FacebookTwitterGoogle+RedditEmail

The Salaita Affair: a Scandal That Never Should Have Happened

On October 3, 2013, the University of Illinois (Urbana-Champaign) (UIUC) offered Professor Steven Salaita a tenured position originally scheduled to begin in January 2014 at the rank of Associate Professor as part of the American Indian Studies Program. However, on August 1, 2014, after Salaita had resigned from his previous job and moved to Illinois, the university chancellor purported to rescind this employment, apparently as a result of pressure brought on her by pro-Israel donors who objected to Professor Salaita’s then recently expressed views on Israel’s then recent attack on Gaza. There were many consequences including a lawsuit by Salaita seeking reinstatement and other relief.

OPEN LETTER

To Edward L. McMillan, Chair of the Board of Trustees, and Acting Chancellor Barbara J. Wilson, at UIUC:

Dear President Killeen and Acting Chancellor Wilson,

The firing of Professor Steven Salaita was a scandal that should never have happened. Unfortunate as it was, however, it opens a valuable opportunity for UIUC and for education more generally.

The Tip of an Iceberg

I think that by now everyone views the matter that way (that is, as a scandal), except—I suppose—the ethically “challenged” folks who sought to induce the termination of Salaita’s appointment by applying economic pressure to the university and the even more ethically “challenged” people at UIUC who caved in to that pressure.

Of course, the pressure was applied for an impermissible purpose: to limit Professor Salaita’s Constitutionally protected political speech, which had nothing to do with his previous teaching and would have nothing to do with his then up-coming duties in the UIUC American Indian Studies program.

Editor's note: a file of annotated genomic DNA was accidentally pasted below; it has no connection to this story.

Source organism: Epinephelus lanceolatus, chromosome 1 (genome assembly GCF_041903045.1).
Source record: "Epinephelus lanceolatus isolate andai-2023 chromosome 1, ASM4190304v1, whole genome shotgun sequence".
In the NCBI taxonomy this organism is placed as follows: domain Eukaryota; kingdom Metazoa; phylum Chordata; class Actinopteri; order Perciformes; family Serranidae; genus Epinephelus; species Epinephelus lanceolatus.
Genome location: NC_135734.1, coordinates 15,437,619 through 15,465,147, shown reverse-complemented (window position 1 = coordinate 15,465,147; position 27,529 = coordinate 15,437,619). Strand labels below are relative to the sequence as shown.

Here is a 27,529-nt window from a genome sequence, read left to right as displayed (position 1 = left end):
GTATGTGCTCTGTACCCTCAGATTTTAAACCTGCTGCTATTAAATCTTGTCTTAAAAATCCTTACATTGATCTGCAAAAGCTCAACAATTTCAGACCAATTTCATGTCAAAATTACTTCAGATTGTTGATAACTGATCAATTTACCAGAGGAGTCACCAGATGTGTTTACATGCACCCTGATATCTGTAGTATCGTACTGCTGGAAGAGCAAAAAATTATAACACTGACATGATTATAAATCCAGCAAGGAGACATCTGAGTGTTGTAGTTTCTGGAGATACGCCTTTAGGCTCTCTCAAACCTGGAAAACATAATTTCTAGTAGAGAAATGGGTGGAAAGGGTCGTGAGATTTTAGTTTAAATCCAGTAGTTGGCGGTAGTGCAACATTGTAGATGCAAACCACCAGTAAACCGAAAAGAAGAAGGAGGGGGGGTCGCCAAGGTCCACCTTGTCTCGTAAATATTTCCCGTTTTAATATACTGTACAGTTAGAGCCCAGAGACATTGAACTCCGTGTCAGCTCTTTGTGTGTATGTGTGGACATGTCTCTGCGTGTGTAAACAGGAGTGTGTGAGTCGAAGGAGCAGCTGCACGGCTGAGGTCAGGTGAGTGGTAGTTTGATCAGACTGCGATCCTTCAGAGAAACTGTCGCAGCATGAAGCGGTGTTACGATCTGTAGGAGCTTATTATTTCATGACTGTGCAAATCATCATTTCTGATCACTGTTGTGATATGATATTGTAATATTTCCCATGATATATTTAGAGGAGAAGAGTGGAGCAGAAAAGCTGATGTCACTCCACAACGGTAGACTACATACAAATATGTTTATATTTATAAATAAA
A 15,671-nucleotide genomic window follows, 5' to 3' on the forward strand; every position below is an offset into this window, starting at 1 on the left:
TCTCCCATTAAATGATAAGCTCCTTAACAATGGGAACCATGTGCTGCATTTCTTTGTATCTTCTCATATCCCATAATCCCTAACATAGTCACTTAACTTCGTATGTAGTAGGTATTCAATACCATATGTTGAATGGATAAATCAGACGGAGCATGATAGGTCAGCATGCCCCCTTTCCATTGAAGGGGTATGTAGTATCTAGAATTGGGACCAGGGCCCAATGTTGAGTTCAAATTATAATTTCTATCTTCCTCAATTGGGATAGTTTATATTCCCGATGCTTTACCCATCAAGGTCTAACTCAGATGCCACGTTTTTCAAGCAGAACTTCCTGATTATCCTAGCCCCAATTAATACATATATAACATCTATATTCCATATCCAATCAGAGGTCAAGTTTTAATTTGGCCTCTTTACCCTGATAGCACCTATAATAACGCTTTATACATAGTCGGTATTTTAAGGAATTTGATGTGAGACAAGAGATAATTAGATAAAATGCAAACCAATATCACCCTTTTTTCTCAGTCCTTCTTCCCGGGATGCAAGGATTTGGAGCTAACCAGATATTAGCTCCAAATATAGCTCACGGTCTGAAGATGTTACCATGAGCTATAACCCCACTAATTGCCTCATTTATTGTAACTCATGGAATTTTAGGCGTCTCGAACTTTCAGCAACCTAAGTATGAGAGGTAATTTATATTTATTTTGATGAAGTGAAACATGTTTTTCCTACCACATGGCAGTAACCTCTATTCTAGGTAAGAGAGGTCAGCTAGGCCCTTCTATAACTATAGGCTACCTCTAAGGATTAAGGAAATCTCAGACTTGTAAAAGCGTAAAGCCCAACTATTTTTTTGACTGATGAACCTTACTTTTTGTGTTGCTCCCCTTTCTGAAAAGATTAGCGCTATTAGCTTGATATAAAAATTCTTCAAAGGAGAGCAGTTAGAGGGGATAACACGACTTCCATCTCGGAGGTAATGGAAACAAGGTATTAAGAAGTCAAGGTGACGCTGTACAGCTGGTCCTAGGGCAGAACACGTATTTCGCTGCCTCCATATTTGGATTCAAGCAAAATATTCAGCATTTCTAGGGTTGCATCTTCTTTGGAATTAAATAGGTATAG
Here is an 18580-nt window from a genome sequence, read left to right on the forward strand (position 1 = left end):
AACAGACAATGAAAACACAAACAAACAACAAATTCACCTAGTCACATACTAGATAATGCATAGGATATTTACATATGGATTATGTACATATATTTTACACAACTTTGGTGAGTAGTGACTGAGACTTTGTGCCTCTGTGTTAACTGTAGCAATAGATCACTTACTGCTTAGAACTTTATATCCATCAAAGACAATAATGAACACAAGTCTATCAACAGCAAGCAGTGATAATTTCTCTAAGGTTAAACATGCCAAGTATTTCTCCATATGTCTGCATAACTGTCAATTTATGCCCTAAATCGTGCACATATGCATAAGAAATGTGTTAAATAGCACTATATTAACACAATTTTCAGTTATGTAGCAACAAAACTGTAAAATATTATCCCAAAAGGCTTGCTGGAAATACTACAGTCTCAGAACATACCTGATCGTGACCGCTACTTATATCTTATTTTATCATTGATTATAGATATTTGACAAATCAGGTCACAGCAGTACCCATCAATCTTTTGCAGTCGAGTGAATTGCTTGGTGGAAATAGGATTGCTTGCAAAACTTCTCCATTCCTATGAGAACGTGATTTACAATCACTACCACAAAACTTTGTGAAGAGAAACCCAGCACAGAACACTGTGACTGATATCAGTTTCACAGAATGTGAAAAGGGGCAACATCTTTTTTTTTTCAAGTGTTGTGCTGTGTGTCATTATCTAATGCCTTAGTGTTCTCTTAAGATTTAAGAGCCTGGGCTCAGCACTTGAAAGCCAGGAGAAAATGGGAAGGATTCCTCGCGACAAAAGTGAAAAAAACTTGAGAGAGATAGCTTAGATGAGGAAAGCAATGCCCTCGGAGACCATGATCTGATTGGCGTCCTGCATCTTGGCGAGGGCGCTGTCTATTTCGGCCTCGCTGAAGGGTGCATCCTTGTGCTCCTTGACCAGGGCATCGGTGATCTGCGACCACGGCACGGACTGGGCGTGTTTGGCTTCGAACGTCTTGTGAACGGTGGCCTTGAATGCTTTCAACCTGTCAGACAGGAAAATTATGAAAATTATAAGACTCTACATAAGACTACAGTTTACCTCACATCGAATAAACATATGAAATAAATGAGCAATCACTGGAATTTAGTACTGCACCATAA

His dismissal was a scandal to the Jewish community because it is by now well known that wealthy (and presumably Jewish) donors and potential donors to the university who are active defenders of impunity and immunity for Israel and for its leaders with regard to their (alleged) war-crimes and other human rights violations of Palestinians sought to influence UIUC to destroy this professor’s career in order to suppress his political “speech” (regarding Israel and Palestine) and by implication to suppress other professors’ political “speech” on the same topic.

In my opinion, most Americans, including most American Jews, treasure “free speech” and other American Constitutional protections and abhor heavy-handed attempts to suppress free speech by big-money folks, be they Jewish or otherwise.

The Submerged Part of the Iceberg

The scandal—or potential scandal—is far broader than the question of the dismissal and reinstatement of Professor Steven Salaita.

The rest of the “iceberg” is the question of how, if at all, the university does or will respond to pressure from other (potential) donors to limit or shape the university’s teaching, research, and publication.

Will UIUC cave in to pressure from tobacco interests to avoid research, teaching, or publication that describes tobacco use as harmful?

Will UIUC cave in to oil, coal, and/or gas (or “fracking”) interests to avoid research, teaching, or publication that finds these things harmful, or which finds “global warming” or “climate change” as harmful consequences of the oxidation of oil, coal, or natural gas?

Will UIUC cave in to the blandishments of other polluters by limiting research, teaching, or publication into the harmfulness of these pollutants?

What Should be Done

Of course, Professor Salaita should be reinstated and “made whole” after this debacle. That should go without saying.

And then UIUC should persuasively describe its policies for the future which will assure its departments, its present and potential professors, and its present and potential students that it will welcome and promote all valid points of view on all topics, even if unpopular in some quarters.